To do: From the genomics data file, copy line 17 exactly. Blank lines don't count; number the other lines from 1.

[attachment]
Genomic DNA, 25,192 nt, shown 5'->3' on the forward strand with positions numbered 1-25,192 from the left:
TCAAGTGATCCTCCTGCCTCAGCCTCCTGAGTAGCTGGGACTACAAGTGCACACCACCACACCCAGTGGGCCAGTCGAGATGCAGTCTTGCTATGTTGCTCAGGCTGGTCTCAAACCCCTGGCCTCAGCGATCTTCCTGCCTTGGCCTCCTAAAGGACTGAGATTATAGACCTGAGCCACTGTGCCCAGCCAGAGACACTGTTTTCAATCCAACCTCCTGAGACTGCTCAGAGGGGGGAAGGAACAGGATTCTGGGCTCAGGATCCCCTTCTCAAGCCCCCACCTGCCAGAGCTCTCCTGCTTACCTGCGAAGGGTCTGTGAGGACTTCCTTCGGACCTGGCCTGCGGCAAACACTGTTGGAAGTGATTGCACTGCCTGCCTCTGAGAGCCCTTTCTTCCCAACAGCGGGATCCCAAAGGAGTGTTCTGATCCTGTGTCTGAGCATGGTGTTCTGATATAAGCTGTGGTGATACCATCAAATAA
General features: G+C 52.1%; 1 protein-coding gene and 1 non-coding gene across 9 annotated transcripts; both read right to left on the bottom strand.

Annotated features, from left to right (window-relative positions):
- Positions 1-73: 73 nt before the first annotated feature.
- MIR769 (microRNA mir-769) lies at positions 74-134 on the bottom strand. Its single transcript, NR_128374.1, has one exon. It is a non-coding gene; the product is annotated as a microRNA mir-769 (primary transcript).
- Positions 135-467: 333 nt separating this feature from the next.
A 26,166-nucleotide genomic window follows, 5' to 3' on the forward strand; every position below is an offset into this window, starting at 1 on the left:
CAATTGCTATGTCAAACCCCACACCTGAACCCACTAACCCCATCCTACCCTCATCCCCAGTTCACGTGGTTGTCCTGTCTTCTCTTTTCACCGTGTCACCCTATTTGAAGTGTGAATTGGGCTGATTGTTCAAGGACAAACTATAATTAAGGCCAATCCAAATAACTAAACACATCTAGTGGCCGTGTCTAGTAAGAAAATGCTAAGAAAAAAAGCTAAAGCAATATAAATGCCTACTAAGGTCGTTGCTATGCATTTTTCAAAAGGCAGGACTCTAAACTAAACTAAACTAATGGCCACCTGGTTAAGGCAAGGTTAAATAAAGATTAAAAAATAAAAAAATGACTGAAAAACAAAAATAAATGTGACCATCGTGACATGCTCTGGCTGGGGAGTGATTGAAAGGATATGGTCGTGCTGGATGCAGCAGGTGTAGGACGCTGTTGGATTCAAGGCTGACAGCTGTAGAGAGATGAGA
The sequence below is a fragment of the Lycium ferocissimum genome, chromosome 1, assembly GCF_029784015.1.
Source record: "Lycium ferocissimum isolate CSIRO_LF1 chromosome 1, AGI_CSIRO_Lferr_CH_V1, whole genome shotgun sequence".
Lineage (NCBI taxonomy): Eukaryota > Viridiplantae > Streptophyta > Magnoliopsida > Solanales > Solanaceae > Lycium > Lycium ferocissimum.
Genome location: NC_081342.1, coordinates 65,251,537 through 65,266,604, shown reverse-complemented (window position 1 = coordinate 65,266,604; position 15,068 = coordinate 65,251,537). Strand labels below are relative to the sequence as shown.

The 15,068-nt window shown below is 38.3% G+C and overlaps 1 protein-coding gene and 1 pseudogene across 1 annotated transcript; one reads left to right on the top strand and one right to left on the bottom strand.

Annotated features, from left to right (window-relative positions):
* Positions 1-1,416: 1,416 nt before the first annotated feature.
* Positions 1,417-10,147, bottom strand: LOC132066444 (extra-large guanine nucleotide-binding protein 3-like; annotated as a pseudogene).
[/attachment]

* Positions 1,417-10,147, bottom strand: LOC132066444 (extra-large guanine nucleotide-binding protein 3-like; annotated as a pseudogene).